Effects of life-style on body mass index change

Epidemiology. 1994 Nov;5(6):599-603. doi: 10.1097/00001648-199411000-00007.


The objective of this study was to determine the effects of age and life-style factors on body mass index (BMI) in a longitudinal, community-based sample. A total of 568 men and 668 women (20-60 years of age) were randomly chosen from four Northern California communities and followed for up to 7 years. Age, sex, marital status, smoking status, hours of television watched, frequency of consumption of several food items, and physical activity were used to predict rate of change of body mass index (BMI-slope). BMI increased the most for both sexes through at least age 54. The BMI-slope was higher for women compared with men, and for smokers who stopped compared with those who never smoked or continued to smoke during the study. The BMI-slopes were lower for individuals who increased activity. Other life-style variables had weak or inconsistent effects on the BMI-slope. We conclude that the BMI-slope increases over age for both sexes and that increased physical activity may reduce the BMI-slope.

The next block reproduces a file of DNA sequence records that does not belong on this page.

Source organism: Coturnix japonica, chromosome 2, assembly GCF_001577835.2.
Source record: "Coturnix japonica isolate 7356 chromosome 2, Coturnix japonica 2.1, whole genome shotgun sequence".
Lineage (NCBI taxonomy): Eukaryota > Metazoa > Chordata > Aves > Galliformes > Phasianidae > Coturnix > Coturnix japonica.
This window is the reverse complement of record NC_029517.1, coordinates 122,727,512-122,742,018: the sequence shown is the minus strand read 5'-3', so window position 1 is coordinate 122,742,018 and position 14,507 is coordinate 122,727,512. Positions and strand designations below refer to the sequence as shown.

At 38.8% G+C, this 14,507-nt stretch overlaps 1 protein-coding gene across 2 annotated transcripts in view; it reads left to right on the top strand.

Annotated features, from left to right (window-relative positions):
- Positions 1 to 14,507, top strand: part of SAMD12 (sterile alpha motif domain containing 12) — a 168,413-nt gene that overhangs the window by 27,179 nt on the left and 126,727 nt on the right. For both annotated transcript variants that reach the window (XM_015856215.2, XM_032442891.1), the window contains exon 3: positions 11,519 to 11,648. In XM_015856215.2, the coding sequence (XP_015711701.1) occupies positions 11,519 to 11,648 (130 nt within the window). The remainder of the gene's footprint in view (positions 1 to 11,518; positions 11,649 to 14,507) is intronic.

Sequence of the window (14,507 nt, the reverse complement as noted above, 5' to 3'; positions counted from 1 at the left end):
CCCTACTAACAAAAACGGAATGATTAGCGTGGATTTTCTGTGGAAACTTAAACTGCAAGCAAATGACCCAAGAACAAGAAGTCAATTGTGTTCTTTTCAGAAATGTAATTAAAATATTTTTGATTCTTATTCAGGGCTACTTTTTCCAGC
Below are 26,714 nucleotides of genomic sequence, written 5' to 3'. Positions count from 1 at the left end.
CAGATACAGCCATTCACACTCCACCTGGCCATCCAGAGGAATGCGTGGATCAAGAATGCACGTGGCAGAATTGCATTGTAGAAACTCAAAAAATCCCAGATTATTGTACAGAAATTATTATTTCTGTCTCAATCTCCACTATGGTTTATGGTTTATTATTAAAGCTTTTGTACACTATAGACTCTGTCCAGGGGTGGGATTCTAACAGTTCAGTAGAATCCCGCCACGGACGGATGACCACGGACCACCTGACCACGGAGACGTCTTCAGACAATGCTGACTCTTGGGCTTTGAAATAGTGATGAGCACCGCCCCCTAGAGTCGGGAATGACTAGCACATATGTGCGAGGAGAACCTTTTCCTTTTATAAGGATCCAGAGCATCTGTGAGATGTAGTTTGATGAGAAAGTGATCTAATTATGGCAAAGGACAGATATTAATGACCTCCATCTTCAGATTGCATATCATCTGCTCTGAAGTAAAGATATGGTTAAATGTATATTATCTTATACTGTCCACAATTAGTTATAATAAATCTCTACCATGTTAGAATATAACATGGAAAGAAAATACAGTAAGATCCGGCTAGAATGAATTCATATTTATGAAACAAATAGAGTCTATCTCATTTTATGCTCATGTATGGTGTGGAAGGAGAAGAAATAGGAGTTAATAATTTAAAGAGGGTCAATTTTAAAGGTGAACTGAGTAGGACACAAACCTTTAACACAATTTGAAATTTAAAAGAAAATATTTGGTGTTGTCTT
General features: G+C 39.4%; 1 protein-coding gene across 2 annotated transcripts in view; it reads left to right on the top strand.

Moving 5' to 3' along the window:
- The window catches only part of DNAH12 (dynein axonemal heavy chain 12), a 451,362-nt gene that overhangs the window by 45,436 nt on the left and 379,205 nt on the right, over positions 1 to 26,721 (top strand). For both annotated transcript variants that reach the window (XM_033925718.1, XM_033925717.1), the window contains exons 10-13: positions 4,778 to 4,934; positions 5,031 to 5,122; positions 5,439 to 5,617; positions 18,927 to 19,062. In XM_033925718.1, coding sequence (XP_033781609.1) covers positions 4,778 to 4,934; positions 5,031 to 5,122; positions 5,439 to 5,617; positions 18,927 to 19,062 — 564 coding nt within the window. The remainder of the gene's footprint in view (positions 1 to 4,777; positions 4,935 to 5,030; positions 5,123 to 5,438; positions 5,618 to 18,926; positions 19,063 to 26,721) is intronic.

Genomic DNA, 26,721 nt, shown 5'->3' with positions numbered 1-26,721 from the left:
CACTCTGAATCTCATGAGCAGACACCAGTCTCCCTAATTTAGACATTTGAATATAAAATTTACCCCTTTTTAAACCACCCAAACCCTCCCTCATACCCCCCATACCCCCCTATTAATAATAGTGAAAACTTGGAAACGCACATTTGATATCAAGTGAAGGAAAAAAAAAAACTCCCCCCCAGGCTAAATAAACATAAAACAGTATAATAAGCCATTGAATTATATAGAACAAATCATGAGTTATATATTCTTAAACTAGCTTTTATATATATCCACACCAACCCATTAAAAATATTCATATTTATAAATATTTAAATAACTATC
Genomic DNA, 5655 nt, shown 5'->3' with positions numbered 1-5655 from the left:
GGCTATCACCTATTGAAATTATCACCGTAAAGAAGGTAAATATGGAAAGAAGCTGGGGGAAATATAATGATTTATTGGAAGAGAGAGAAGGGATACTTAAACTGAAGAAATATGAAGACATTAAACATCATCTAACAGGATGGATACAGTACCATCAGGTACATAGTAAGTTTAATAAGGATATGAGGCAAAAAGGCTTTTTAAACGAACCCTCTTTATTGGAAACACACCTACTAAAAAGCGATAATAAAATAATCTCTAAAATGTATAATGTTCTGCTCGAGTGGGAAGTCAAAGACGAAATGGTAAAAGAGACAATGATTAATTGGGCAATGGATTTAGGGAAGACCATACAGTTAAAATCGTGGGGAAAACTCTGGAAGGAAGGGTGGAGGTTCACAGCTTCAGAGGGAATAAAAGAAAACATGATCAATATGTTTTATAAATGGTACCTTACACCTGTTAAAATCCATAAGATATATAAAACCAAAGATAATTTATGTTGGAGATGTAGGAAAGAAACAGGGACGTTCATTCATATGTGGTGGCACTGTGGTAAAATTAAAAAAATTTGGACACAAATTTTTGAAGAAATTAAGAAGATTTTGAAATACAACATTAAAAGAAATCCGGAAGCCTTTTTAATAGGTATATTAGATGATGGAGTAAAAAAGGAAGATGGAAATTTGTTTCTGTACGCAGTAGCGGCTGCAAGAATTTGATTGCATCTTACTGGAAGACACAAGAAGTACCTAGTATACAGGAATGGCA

Publication types

  • Research Support, U.S. Gov't, P.H.S.

MeSH terms

  • Adult
  • Age Distribution
  • Body Mass Index*
  • Exercise
  • Female
  • Humans
  • Life Style* / ethnology
  • Longitudinal Studies
  • Male
  • Middle Aged
  • Nutritional Physiological Phenomena
  • Random Allocation
  • Risk Factors
  • Sex Distribution
  • Smoking